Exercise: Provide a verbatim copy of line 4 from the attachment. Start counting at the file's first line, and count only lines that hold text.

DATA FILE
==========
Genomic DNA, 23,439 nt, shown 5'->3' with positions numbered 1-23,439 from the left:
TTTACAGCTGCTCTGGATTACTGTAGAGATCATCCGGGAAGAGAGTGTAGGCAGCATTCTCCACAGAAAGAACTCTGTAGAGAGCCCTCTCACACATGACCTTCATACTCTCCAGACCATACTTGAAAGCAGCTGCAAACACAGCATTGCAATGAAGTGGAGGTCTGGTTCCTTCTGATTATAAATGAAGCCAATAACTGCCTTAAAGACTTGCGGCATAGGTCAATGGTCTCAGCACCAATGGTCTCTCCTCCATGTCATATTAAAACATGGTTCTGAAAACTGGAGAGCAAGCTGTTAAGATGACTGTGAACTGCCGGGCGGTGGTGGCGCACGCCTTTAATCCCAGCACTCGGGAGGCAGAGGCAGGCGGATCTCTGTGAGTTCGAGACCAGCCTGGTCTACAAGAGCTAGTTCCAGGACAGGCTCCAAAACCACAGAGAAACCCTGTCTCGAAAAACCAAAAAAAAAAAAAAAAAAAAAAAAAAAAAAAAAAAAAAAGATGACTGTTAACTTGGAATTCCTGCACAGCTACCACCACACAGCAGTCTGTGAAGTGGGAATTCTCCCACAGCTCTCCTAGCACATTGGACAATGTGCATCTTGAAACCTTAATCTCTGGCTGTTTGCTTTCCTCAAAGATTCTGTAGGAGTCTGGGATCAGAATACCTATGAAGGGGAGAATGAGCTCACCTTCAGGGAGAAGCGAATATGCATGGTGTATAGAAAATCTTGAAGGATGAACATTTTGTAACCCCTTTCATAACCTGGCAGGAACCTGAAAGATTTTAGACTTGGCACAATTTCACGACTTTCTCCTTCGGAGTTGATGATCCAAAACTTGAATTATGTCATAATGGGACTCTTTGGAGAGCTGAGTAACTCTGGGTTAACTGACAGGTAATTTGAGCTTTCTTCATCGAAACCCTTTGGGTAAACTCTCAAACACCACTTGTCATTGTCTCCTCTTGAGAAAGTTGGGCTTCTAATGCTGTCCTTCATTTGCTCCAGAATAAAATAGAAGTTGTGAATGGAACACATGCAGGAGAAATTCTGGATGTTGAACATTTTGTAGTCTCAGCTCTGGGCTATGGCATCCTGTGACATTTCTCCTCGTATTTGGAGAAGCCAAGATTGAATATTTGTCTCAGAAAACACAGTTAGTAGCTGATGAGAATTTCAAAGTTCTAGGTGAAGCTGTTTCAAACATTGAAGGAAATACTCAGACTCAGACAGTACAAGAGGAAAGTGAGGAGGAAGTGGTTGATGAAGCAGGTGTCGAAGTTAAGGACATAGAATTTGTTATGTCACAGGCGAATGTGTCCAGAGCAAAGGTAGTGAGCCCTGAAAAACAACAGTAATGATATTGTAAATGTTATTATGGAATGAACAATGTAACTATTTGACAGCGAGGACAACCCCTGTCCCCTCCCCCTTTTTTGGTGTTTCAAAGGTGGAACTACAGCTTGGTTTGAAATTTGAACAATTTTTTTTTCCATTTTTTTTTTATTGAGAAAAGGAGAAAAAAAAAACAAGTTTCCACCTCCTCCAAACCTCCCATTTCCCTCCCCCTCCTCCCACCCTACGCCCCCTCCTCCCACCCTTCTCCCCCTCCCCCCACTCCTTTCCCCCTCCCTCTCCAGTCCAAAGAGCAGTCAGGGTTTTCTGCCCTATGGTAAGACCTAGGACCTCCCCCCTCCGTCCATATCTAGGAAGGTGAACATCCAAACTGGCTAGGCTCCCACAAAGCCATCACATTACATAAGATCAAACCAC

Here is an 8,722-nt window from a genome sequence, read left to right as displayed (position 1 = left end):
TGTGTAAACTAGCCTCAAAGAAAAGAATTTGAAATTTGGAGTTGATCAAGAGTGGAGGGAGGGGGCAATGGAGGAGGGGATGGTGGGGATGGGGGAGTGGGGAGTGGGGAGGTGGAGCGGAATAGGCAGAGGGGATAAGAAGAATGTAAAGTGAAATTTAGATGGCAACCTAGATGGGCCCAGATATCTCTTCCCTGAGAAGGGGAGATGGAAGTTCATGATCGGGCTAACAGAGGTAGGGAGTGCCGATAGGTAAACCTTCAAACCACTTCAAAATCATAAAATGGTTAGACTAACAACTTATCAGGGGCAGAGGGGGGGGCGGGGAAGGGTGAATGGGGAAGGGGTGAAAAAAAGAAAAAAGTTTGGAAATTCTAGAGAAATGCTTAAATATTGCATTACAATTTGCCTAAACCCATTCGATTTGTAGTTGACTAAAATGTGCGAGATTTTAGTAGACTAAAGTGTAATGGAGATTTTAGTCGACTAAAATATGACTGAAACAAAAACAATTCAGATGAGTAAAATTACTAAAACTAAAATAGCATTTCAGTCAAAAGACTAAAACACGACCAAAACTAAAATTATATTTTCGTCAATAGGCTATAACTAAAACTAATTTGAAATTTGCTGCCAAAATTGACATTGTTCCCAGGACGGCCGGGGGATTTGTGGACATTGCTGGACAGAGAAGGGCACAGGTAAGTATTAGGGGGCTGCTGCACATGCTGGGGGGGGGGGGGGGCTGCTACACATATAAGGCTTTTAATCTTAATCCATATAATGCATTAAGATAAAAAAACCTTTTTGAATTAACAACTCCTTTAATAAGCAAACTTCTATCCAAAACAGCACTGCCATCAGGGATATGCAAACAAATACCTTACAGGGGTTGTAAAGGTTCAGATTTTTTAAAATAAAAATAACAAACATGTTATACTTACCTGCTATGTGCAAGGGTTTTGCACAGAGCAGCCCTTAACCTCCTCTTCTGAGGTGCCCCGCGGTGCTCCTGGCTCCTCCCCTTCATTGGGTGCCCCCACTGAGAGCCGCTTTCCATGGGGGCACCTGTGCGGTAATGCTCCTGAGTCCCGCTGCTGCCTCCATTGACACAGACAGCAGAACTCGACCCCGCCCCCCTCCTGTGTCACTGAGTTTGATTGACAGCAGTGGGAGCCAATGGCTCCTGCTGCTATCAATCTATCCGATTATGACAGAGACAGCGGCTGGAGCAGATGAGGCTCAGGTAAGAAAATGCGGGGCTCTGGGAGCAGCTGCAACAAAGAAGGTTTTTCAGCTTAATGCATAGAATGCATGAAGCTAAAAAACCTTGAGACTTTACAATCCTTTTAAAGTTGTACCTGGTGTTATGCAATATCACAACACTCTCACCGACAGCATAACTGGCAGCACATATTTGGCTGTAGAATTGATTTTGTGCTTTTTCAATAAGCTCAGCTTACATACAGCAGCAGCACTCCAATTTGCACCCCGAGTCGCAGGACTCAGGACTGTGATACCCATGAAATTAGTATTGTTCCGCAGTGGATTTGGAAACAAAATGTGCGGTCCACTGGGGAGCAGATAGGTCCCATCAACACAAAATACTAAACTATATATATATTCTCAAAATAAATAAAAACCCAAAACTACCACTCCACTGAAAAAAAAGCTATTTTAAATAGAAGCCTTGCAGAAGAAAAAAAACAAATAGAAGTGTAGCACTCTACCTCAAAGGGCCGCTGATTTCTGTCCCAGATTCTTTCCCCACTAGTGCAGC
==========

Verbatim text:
TGTGTAAACTAGCCTCAAAGAAAAGAATTTGAAATTTGGAGTTGATCAAGAGTGGAGGGAGGGGGCAATGGAGGAGGGGATGGTGGGGATGGGGGAGTGGGGAGTGGGGAGGTGGAGCGGAATAGGCAGAGGGGATAAGAAGAATGTAAAGTGAAATTTAGATGGCAACCTAGATGGGCCCAGATATCTCTTCCCTGAGAAGGGGAGATGGAAGTTCATGATCGGGCTAACAGAGGTAGGGAGTGCCGATAGGTAAACCTTCAAACCACTTCAAAATCATAAAATGGTTAGACTAACAACTTATCAGGGGCAGAGGGGGGGGCGGGGAAGGGTGAATGGGGAAGGGGTGAAAAAAAGAAAAAAGTTTGGAAATTCTAGAGAAATGCTTAAATATTGCATTACAATTTGCCTAAACCCATTCGATTTGTAGTTGACTAAAATGTGCGAGATTTTAGTAGACTAAAGTGTAATGGAGATTTTAGTCGACTAAAATATGACTGAAACAAAAACAATTCAGATGAGTAAAATTACTAAAACTAAAATAGCATTTCAGTCAAAAGACTAAAACACGACCAAAACTAAAATTATATTTTCGTCAATAGGCTATAACTAAAACTAATTTGAAATTTGCTGCCAAAATTGACATTGTTCCCAGGACGGCCGGGGGATTTGTGGACATTGCTGGACAGAGAAGGGCACAGGTAAGTATTAGGGGGCTGCTGCACATGCTGGGGGGGGGGGGGGGCTGCTACACATATAAGGCTTTTAATCTTAATCCATATAATGCATTAAGATAAAAAAACCTTTTTGAATTAACAACTCCTTTAATAAGCAAACTTCTATCCAAAACAGCACTGCCATCAGGGATATGCAAACAAATACCTTACAGGGGTTGTAAAGGTTCAGATTTTTTAAAATAAAAATAACAAACATGTTATACTTACCTGCTATGTGCAAGGGTTTTGCACAGAGCAGCCCTTAACCTCCTCTTCTGAGGTGCCCCGCGGTGCTCCTGGCTCCTCCCCTTCATTGGGTGCCCCCACTGAGAGCCGCTTTCCATGGGGGCACCTGTGCGGTAATGCTCCTGAGTCCCGCTGCTGCCTCCATTGACACAGACAGCAGAACTCGACCCCGCCCCCCTCCTGTGTCACTGAGTTTGATTGACAGCAGTGGGAGCCAATGGCTCCTGCTGCTATCAATCTATCCGATTATGACAGAGACAGCGGCTGGAGCAGATGAGGCTCAGGTAAGAAAATGCGGGGCTCTGGGAGCAGCTGCAACAAAGAAGGTTTTTCAGCTTAATGCATAGAATGCATGAAGCTAAAAAACCTTGAGACTTTACAATCCTTTTAAAGTTGTACCTGGTGTTATGCAATATCACAACACTCTCACCGACAGCATAACTGGCAGCACATATTTGGCTGTAGAATTGATTTTGTGCTTTTTCAATAAGCTCAGCTTACATACAGCAGCAGCACTCCAATTTGCACCCCGAGTCGCAGGACTCAGGACTGTGATACCCATGAAATTAGTATTGTTCCGCAGTGGATTTGGAAACAAAATGTGCGGTCCACTGGGGAGCAGATAGGTCCCATCAACACAAAATACTAAACTATATATATATTCTCAAAATAAATAAAAACCCAAAACTACCACTCCACTGAAAAAAAAGCTATTTTAAATAGAAGCCTTGCAGAAGAAAAAAAACAAATAGAAGTGTAGCACTCTACCTCAAAGGGCCGCTGATTTCTGTCCCAGATTCTTTCCCCACTAGTGCAGC